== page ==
In Minnick, et. al. v. Clearwire US, LLC, the Supreme Court of Washington will soon have the ability to determine the standards that should be applied to long-term subscription contracts imposed by Internet service and cellular phone service providers. Clearwire is currently in the process of being briefed before the Washington Supreme Court on a certified question from the 9th Circuit. Specifically, the 9th Circuit has asked the court to determine how to properly classify early termination fees (ETFs) in Clearwire’s contracts, in order to determine their legality. Numerous cases challenging such termination fees have been brought with varying degrees of success, but no appellate court of last resort has yet tackled the issue of how to properly classify these provisions. As the Washington Supreme Court will be one the first state court of last resort to hear this issue, it is likely that other state courts will look to the decision for guidance. As such, the Washington Supreme Court’s decision will likely have far-reaching implications across the country for similarly situated Internet and telephone providers.
Plaintiffs in this case, members of a yet-to-be-certified class of Clearwire customers, filed their complaint in King County Superior Court in April 2009. Each plaintiff had signed a one to two-year contract with Clearwire and had agreed to pay a fee if he or she decided to terminate the agreement at an earlier date. The complaint contains numerous allegations, but most importantly to the Supreme Court’s decision, plaintiffs allege that Clearwire imposes ETFs on dissatisfied customers who wish to terminate their Internet or cellular phone contracts earlier than the specified termination of the contract.
Clearwire, after removing the case to the United States District Court for the Western District of Washington, moved for dismissal of all plaintiffs’ claims. Clearwire asserted that the ETFs were enforceable as they were simply alternative performance provisions, by which the plaintiffs could have chosen to pay the ETF upon cancellation of their account or continue to pay for Clearwire service until the end of the contract term. Plaintiffs argued that the ETFs were instead, impermissible liquidated damages clauses, because they were used to penalize customers and induce them to continue to use Clearwire’s service; such liquidated damages are unlawful penalties.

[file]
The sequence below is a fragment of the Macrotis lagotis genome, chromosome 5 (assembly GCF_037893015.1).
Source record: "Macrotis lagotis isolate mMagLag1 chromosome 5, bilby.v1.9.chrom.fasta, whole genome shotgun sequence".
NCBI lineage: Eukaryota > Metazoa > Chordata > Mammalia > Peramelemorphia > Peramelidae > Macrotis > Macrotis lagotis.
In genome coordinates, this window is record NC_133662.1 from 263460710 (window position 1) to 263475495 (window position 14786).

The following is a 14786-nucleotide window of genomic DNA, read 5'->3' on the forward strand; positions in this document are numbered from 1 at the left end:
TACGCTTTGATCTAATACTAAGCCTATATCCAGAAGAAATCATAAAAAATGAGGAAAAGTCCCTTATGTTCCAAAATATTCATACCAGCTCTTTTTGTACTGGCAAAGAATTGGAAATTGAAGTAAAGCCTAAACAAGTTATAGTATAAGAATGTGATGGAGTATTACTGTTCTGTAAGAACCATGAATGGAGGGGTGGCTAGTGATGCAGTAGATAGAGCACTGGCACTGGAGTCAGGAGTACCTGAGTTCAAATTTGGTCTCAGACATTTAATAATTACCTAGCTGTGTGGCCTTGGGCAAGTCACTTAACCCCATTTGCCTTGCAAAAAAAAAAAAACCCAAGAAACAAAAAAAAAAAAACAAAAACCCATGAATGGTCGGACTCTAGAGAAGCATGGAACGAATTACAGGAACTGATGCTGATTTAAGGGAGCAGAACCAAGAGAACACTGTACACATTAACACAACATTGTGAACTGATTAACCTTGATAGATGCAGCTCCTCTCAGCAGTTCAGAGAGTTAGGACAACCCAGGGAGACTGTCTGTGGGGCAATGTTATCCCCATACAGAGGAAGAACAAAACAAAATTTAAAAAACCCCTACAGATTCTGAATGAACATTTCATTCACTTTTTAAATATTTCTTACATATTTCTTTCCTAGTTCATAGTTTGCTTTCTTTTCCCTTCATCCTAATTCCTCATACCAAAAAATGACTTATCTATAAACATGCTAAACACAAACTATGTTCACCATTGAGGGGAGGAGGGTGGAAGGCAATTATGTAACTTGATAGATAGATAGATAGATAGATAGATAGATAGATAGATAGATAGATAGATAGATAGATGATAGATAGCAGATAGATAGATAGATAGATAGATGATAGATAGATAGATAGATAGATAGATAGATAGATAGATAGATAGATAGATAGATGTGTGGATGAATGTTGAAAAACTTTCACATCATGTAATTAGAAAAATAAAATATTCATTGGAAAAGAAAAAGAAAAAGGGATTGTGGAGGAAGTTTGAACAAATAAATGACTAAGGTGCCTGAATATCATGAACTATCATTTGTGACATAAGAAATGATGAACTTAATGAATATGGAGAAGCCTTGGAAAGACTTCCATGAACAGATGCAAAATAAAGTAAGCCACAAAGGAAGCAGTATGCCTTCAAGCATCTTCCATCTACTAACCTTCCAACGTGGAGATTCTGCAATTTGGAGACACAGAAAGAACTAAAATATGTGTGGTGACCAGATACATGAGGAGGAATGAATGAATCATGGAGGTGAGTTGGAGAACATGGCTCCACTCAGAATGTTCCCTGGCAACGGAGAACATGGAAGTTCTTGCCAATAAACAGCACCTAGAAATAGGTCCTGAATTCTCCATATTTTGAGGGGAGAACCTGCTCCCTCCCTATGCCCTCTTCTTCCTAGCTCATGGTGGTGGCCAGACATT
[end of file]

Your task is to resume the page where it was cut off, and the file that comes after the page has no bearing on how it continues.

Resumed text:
The district court agreed with Clearwire that the ETFs were a form of alternative performance because the customers “could elect to fulfill their contract in one of two ways: 1) they could pay for service for the full term of the contract, or 2) they could pay the monthly fee for a shorter term plus the ETF.” See Minnick v. Clearwire US, LLC, 683 F.Supp. 2d 1179, 1183 (W.D. Wash. 2010). In coming to this conclusion, the District Court relied on Hutchison v. AT&T Internet Servs, Inc., No. CV07-3674, 2009 WL 1726344 (C.D. Cal. May 5, 2009), a similar case answering the question of whether EFTs should be classified as liquidated damages clauses or alternative performance provisions. Based on this court’s holding, the District Court predicted that California law would find that EFTs are alternative performance provisions. Importantly, when Hutchinson was decided, no California appellate-level court had actually interpreted California law on the subject. However, after oral argument and the District Court’s final decision in the Clearwire case, the California Court of Appeals rejected Hutchinson’s holding. See In re Cellphone Fee Termination Cases, 193 Cal. App. 4th 298, 122 Cal. Rptr. 3d 726 (2011).
After the District Court’s dismissal order plaintiffs filed an appeal to the Ninth Circuit. The Ninth Circuit certified the issue of how to properly categorize subscription contracts such as Clearwire’s after concluding that Washington law does not provide clear guidance on the dividing line between classifying liquidated damages and alternative performance, especially in the context of long-term subscription contracts.
In support of their position, plaintiffs argue that the distinguishing question cannot be whether there is a “choice” to either incur the damages or to continue paying the monthly payments; such a choice is present in all contractual arrangements. This false “choice” should not be the determinative factor, but the court should instead apply a two-part test. First, the court should look to the role that the ETF plays in the contractual relationship. If the ETF only becomes payable upon termination or breach of the contractual relationship by the customer, and the business ceases to perform its obligations under the contract, the ETF should be analyzed as a liquidated damages provision. Second, the court should look to the remedies that the business is entitled upon termination by the customer. If a contract gives the non-breaching party an entitlement to the ETF in the event of the other party’s breach, such an agreement is a liquidated damages clause. In addition, in order to truly be an alternative performance provision the contract must provide a realistic and rational choice of alternative performance to the subscriber. See Cellphone Fee Termination Cases, 122 Cal. Rptr. 3d at 752. A key distinction will most likely be whether early termination payments are an obligation of the contractual “breach” (i.e. liquidated damages provision) or a customer’s payment for the exercise of a right or privilege (i.e. absolving oneself of liability for breach).
The Supreme Court’s decision will determine whether the class can be certified and continue forward with its remaining causes of action, or whether under Washington law the early termination fees in question are merely alternative performance provisions and therefore legally enforceable against the plaintiffs.